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RBZ gets ultimatum

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Time Bank Limited has given the Reserve Bank of Zimbabwe (RBZ) an ultimatum to return its $3 million computer system, among other assets, amid reports the financial institution is still pushing for a temporary permit to operate an investment bank.

The bank recently wrote to the RBZ’s Registrar of Banks, Norman Mataruka, requesting the return of its key assets seized when the commercial bank was placed under curatorship in 2004.

NewsDay Business was reliably informed that Time Bank was pressing ahead with its appeal to Finance minister Tendai Biti to be granted a temporary permit to operate an investment bank, while a solution to outstanding issues with the central bank was being sought.

Once a solution is in place, the sources said, the bank would resort to commercial banking.

“In fairness to Time Bank of Zimbabwe Limited, we hereby request the Reserve Bank of Zimbabwe to handover to Time Bank of Zimbabwe Limited within the next 10 days the remaining assets of Time Bank, including the computer system as per our written agreement with you, failure of which, we will regard the conduct of the RBZ and its employees as being done in bad faith and as negligent,” reads a Time Bank letter dated May 11 2012.

At the time of going to print yesterday, Mataruka was yet to respond to the bank’s letter.

Apart from the standoff on the computer system, Time Bank and RBZ were also embroiled in a dispute over a $15 million memorandum of deposit raised from the PTA Bank.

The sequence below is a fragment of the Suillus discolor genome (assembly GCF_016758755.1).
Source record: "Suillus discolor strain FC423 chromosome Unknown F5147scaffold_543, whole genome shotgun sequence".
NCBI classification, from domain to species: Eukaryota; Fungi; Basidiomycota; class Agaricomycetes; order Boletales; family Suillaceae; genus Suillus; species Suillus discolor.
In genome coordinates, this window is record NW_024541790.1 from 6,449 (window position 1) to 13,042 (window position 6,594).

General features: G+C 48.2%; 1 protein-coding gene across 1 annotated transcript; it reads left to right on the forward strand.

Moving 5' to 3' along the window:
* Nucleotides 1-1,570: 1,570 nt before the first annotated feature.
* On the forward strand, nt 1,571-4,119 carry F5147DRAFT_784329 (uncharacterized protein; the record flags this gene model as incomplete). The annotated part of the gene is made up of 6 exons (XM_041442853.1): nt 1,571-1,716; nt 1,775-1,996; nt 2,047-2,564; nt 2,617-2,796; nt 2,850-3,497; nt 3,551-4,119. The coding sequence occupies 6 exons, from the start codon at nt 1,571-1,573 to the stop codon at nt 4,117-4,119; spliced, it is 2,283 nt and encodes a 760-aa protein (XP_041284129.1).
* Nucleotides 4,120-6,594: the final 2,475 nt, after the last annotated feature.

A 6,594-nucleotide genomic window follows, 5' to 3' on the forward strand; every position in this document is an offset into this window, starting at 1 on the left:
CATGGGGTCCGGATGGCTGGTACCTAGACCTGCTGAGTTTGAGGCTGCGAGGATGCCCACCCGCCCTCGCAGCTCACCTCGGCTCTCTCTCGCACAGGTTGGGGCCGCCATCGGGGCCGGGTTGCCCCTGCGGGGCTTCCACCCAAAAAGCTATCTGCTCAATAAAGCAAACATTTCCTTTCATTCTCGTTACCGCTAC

The loan was disbursed through the central bank.
On repayment, RBZ charged the bank 70% interest instead of 7%. RBZ went on to debit Time Bank’s account with a 63% excess interest.

This matter was brought before then governor Leonard Tsumba who said the bank should regard 50% of their $15 million claim as an asset on their book or as money owed by RBZ until the matter was finalised.

Sources said the bank had planned to use the $7,5 million as part of its minimum capital requirements adding Time Bank directors had also pledged a property valued at about $20 million as part of the requirements.

Sources said the bank had also approached the central bank in bid to seek a grace period to raise capital for commercial banking, arguing other undercapitalised banks had also received temporary reprieves.

The bank is said to have indicated to the central bank that it was prepared to use an alternative computer system to run an investment bank should the RBZ bestow it a temporary permit.

Takura Chris Tande, Time Bank founder, early last year indicated that the bank was seeking a temporary investment banking permit.

In 2009, the RBZ agreed to restore the bank’s operating licence after the Administrative Court ruled that its 2004 closure was illegal.

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